In April 2007, Nova Scotia launched its workplace violence prevention strategy. The strategy, led by Labour and Advanced Education, is a multi-faceted approach for dealing with violence in workplaces in Nova Scotia. It is designed to engage employers and employees to ensure that workplaces remain safe and productive.
Workplace violence can carry a real cost in terms of lost workdays and a financial burden on society. The Workers’ Compensation Board is the primary source of statistical information available to the Occupational Health and Safety Division.
Since 2002, there have been 1,768 Workers’ Compensation Board (WCB) claims where the cause of injury is “act of violence,” with a total claim costs of $2,001,370. On average there are 412 claims per year costing an average of $417,973.00 per year.
One significant part of the strategy is the Workplace Violence Prevention regulations. While employers have always had an obligation to protect employees from hazards in the workplace or work-related sites, including the risk of violence, the Regulations specifically address workplace violence as an occupational health and safety issue.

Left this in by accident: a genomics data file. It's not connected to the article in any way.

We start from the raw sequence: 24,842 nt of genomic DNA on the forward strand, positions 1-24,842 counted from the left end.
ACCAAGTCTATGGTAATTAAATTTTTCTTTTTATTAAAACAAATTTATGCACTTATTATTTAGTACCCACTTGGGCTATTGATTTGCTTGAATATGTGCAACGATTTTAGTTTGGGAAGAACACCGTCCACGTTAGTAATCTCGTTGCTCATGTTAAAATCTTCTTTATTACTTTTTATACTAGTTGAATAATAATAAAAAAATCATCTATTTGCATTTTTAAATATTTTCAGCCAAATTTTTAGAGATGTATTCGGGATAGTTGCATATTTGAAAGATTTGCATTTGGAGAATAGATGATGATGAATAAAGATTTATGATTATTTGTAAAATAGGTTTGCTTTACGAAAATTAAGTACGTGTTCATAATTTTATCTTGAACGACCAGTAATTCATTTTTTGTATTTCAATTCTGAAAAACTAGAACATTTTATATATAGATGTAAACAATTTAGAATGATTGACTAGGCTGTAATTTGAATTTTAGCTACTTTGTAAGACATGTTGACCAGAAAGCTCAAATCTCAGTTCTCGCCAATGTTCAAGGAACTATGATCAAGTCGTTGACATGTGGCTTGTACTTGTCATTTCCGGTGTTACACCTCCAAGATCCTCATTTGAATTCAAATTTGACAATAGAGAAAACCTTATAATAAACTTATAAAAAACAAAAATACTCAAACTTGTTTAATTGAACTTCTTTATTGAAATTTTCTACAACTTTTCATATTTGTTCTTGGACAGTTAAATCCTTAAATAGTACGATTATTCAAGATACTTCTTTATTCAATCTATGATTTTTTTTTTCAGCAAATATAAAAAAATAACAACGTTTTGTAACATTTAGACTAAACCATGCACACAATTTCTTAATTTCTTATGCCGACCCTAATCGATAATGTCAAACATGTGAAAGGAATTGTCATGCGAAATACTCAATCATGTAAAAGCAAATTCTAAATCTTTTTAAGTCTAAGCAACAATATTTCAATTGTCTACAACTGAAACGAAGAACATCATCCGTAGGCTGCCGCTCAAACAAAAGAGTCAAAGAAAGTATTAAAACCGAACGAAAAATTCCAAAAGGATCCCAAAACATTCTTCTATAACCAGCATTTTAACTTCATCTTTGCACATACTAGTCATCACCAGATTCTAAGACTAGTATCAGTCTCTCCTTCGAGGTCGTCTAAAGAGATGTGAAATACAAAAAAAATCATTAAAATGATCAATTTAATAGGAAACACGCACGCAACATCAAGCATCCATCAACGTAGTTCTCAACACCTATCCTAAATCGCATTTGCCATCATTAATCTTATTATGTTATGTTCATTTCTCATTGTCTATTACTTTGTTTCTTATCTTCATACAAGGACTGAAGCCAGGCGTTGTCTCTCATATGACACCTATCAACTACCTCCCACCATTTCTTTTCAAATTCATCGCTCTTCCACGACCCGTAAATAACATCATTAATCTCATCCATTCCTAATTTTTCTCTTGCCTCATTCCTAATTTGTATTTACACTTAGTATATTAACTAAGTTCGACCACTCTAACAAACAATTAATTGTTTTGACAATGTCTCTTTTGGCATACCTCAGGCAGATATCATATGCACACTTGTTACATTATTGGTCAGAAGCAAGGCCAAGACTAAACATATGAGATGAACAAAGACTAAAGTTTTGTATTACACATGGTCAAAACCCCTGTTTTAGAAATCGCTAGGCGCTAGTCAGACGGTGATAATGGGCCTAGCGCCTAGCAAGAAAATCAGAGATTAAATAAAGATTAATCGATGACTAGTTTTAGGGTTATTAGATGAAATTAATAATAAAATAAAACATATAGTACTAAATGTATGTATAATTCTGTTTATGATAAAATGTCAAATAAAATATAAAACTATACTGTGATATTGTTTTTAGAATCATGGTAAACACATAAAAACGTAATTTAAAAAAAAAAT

The strategy builds on elements of the Occupational Health and Safety system set out in the Occupational Health and Safety Act. Many things common to achieving an organization’s health and safety objectives, such as hazard or risk assessments and consultation with employees or their representatives, are detailed in the strategy document, A Workplace Violence Prevention Strategy for Nova Scotia: Promoting Greater Awareness of Workplace Violence Prevention (PDF: 690k).
It is expected that workplaces which implement the strategy will move closer to a proactive safety culture where measures are taken that specifically prevent or eliminate workplace violence. The provincial strategy is facilitating that move with education materials, training, written resources, and other tools. These resources and tools will help employers and employees to understand violence risk assessments and prevention plans. Most importantly, they will increase understanding of the issue. This is a critical first step toward reducing the number and severity of workplace violence incidents in Nova Scotia workplaces.